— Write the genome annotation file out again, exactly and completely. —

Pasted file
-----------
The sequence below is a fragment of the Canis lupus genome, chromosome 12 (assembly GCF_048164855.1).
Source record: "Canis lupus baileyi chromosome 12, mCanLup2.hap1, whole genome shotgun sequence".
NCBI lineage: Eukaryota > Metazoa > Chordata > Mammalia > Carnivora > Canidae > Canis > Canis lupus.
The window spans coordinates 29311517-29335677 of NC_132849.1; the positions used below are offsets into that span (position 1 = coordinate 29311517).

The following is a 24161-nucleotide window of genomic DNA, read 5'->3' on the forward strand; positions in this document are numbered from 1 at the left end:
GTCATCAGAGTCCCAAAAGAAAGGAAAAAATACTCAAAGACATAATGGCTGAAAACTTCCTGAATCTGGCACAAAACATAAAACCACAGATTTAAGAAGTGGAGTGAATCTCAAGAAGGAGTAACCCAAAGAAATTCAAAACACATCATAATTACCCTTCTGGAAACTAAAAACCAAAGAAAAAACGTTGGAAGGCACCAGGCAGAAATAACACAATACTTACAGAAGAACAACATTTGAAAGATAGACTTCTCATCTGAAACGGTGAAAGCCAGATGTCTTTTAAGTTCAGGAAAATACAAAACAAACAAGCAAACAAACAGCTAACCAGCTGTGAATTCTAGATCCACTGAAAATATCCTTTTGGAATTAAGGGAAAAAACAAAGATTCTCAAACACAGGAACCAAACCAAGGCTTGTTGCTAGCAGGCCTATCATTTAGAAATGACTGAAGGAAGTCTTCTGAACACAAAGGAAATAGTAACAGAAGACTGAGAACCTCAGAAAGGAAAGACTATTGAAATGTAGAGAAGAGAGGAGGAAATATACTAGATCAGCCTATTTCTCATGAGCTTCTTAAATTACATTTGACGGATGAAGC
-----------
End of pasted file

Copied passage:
The sequence below is a fragment of the Canis lupus genome, chromosome 12 (assembly GCF_048164855.1).
Source record: "Canis lupus baileyi chromosome 12, mCanLup2.hap1, whole genome shotgun sequence".
NCBI lineage: Eukaryota > Metazoa > Chordata > Mammalia > Carnivora > Canidae > Canis > Canis lupus.
The window spans coordinates 29311517-29335677 of NC_132849.1; the positions used below are offsets into that span (position 1 = coordinate 29311517).

The following is a 24161-nucleotide window of genomic DNA, read 5'->3' on the forward strand; positions in this document are numbered from 1 at the left end:
GTCATCAGAGTCCCAAAAGAAAGGAAAAAATACTCAAAGACATAATGGCTGAAAACTTCCTGAATCTGGCACAAAACATAAAACCACAGATTTAAGAAGTGGAGTGAATCTCAAGAAGGAGTAACCCAAAGAAATTCAAAACACATCATAATTACCCTTCTGGAAACTAAAAACCAAAGAAAAAACGTTGGAAGGCACCAGGCAGAAATAACACAATACTTACAGAAGAACAACATTTGAAAGATAGACTTCTCATCTGAAACGGTGAAAGCCAGATGTCTTTTAAGTTCAGGAAAATACAAAACAAACAAGCAAACAAACAGCTAACCAGCTGTGAATTCTAGATCCACTGAAAATATCCTTTTGGAATTAAGGGAAAAAACAAAGATTCTCAAACACAGGAACCAAACCAAGGCTTGTTGCTAGCAGGCCTATCATTTAGAAATGACTGAAGGAAGTCTTCTGAACACAAAGGAAATAGTAACAGAAGACTGAGAACCTCAGAAAGGAAAGACTATTGAAATGTAGAGAAGAGAGGAGGAAATATACTAGATCAGCCTATTTCTCATGAGCTTCTTAAATTACATTTGACGGATGAAGC